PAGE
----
Saturday, May 26, 2007

Depakote & Ammonia


This is a brief post about the underrecognized side effect of elevated serum ammonia (NH3) levels causing altered mental status, confusion, and delirium in people taking valproic acid or valproate (Depakene is US brand name... also applies to divalproex sodium, or Depakote).

A case of Depakote-induced hyperammonemic encephalopathy was presented at last week's Annual APA meeting. Here's another case (actually, this one is mostly valproic acid toxicity) on Erik Mattison's blog. This problem is often not recognized because ammonia levels are not standard blood tests to do (this test is also a bit of a pain, in that the blood has to be kept on ice immediately after drawing it).

In his presentation on May 21st, Dr. Rasimas discussed the case of a 36-year-old with treatment-resistant schizoaffective disorder and quiescent hepatitis C who returned to the emergency department in a state of lethargy and confusion less than 3 weeks after being hospitalised for lithium toxicity. Personnel in the ER started the man on sodium divalproex, which is chemically related to valproic acid, at a dosage of 1000 mg in the interim to treat hypomania. A nightly dosage ultimately resulted in a serum level of 114 mcg/mL...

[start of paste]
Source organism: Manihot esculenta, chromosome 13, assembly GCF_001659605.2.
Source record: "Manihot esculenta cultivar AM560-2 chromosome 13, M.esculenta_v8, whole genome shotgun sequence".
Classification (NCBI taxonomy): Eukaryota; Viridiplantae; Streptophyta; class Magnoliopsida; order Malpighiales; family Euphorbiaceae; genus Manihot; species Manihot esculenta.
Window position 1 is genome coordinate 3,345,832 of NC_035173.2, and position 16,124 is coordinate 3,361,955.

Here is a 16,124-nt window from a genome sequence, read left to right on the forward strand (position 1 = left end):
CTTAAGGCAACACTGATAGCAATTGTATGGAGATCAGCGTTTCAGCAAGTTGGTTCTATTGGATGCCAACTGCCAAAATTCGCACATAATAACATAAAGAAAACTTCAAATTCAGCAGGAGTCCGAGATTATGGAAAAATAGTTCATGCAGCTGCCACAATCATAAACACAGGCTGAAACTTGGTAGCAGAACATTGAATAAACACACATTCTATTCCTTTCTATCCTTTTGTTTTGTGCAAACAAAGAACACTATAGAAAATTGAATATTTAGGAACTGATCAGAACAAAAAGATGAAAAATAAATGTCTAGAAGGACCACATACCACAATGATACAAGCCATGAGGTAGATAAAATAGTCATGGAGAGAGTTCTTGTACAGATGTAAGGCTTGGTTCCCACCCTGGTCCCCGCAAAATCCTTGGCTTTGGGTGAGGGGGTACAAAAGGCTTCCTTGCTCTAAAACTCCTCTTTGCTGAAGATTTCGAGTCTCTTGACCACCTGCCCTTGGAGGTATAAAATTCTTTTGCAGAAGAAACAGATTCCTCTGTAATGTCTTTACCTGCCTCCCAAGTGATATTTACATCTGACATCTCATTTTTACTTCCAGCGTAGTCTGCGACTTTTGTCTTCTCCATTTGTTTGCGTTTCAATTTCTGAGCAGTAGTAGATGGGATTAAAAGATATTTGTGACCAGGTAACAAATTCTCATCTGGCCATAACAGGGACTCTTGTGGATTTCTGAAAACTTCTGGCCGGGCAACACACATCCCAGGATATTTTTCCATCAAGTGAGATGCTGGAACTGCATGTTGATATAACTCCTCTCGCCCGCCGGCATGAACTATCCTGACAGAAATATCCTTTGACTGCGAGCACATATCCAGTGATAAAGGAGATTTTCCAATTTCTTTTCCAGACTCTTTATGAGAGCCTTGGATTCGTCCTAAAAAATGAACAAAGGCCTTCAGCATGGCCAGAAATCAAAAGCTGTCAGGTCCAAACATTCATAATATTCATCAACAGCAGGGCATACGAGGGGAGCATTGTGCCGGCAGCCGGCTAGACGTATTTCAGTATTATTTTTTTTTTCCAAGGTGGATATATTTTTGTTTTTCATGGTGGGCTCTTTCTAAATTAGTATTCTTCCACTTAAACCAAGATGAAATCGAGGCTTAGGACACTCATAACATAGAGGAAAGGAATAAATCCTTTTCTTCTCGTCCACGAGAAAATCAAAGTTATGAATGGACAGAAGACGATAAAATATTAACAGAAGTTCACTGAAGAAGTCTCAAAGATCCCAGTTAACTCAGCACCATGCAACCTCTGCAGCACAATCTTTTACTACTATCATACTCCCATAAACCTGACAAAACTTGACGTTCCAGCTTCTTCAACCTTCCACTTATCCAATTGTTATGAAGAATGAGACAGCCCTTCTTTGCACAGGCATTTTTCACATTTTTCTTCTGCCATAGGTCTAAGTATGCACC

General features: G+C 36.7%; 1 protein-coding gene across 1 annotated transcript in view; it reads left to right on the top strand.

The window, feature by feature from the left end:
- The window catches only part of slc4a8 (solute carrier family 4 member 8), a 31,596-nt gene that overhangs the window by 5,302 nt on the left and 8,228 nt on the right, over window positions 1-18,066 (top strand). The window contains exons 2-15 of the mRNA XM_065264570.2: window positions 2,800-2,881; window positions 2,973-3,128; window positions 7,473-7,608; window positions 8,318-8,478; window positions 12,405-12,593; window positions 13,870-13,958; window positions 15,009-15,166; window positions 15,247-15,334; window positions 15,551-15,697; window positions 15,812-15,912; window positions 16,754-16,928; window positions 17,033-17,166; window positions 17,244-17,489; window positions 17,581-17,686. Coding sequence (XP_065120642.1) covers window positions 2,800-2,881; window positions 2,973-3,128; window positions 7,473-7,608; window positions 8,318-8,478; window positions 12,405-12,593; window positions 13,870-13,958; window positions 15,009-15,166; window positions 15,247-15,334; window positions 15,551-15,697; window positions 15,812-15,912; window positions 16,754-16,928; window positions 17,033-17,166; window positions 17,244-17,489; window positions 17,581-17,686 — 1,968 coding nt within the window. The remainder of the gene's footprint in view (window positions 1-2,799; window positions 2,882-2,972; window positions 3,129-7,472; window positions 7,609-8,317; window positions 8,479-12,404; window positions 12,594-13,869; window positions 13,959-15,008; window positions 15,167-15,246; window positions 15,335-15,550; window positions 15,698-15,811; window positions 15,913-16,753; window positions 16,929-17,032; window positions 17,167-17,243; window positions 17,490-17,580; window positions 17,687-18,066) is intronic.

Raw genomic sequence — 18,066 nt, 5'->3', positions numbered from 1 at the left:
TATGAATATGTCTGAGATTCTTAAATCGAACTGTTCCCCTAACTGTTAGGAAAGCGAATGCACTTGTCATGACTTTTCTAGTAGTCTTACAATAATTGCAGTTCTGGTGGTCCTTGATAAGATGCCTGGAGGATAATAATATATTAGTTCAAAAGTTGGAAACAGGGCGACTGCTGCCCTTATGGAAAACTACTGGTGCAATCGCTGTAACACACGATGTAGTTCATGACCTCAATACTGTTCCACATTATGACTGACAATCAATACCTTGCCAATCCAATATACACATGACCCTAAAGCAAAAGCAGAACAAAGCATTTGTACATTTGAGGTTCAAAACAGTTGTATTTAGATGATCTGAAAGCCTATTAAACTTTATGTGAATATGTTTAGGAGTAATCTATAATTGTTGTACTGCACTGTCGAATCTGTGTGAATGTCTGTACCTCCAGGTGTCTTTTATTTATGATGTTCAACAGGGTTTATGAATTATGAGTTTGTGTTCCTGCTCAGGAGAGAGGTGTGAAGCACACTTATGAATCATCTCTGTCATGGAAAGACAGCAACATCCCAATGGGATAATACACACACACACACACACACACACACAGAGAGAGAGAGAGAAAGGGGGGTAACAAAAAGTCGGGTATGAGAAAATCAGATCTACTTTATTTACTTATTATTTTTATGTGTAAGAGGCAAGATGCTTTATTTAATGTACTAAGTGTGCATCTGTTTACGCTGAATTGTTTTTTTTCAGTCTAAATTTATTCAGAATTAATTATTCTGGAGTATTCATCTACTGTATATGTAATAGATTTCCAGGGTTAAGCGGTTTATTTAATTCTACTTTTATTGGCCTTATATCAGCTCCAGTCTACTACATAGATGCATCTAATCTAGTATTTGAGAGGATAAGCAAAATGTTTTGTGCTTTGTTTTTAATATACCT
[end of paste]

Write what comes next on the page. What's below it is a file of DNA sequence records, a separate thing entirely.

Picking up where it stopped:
When the patient was admitted to the hospital, his AST and ALT were normal at levels of 17 U/L and 44 U/L, respectively, while ammonia was elevated at 66 mcg N/dL. Serum lithium was 1.2 mmol/L.


Dr. Rasimas said he was asked to consult on the case, at which time he determined that the patient's dose of sodium divalproex should be immediately discontinued, suspecting a case of hepatotoxicity. The patient's other psychotropic medications, including lithium, were then resumed. Lactulose and supportive care were given. Ammonia peaked at 111 mcg N/dl within 36 hours of presentation while AST and ALT never exceeded 38 U/L and 81 U/L, respectively.


The symptoms of delirium resolved slowly during the 96 hours following the discontinuation of divalproex sodium.